Housing found for men facing homelessness from charity closure
4 man who were staying at the Bridge will be able to live at the Salvation Army
Four men who were about to lose their housing at the Bridge House will have a roof over their heads after all.
Karen Mason, board treasurer for the charity that helps those who have spent time behind bars, said the Salvation Army will provide the men with a place to stay when the Bridge closes for four weeks Friday.
"We're absolutely thrilled and we're so grateful to the Salvation Army for their support," she said.
The Bridge announced it would be shutting down its transitional housing program until further notice in a statement dated Aug. 20. The goal is to reopen in October.
Mason said the decision to temporarily shutter the program was based on the fact two of the charity's three staff members had stepped down suddenly, along with financial difficulties.
But that move meant four men, currently relying on the Bridge as a place to stay, would be without a place to call home.
Volunteers and clients alike voiced their concerns, saying the short notice left little time to find accommodation. Two men staying there told CBC News they expected they'd either end up in shelters where they worried about bad influences or out on the street.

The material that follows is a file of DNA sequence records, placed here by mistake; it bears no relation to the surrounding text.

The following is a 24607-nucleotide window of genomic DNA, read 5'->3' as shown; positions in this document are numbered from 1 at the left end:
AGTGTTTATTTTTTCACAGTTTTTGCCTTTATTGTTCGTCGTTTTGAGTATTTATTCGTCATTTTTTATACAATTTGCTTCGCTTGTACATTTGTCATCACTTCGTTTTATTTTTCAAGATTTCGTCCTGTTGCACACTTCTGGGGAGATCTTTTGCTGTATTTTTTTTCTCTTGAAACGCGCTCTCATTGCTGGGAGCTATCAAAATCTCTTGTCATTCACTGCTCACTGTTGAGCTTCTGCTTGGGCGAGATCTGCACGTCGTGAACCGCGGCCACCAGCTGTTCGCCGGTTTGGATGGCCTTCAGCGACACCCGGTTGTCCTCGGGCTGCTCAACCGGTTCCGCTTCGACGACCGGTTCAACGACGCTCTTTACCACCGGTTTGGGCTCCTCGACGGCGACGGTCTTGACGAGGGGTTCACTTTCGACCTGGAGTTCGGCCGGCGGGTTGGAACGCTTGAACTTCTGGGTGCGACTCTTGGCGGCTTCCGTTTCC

"I was wired, on drugs before I came here," Scott MacDonald explained. "It was those places [where] kind of … I ended up that way, you know?"
On Thursday, Mason said the board struggled with the shut down, and have learned lessons based on the response from clients.
"Was it a perfect decision? Probably not," she said.
Each of the men will have a private room at the Salvation Army where they will be able to continue their recovery and reintegration to the community, Mason said.
James Moulton, executive director of the Salvation Army in Hamilton, confirmed his organization has been in contact with the charity.
"Our intention is to work with them to secure some temporary accommodations for their clients," he said.
Any person who stays at the Salvation Army needs to go through a vetting process, Mouton explained, adding the shelter has space and will not bump people to bring others in.
"We just try to work with our community partners the best way we can with the service we provide."
Support programs at the Bridge will continue during the housing closure, something Mason said is meant to help maintain a connection with the men and ensure there's "as little disruption as possible."
After the month is up, Mason the Bridge's doors will be open to the men again if they wish to return.
"Absolutely, we would like them to come back."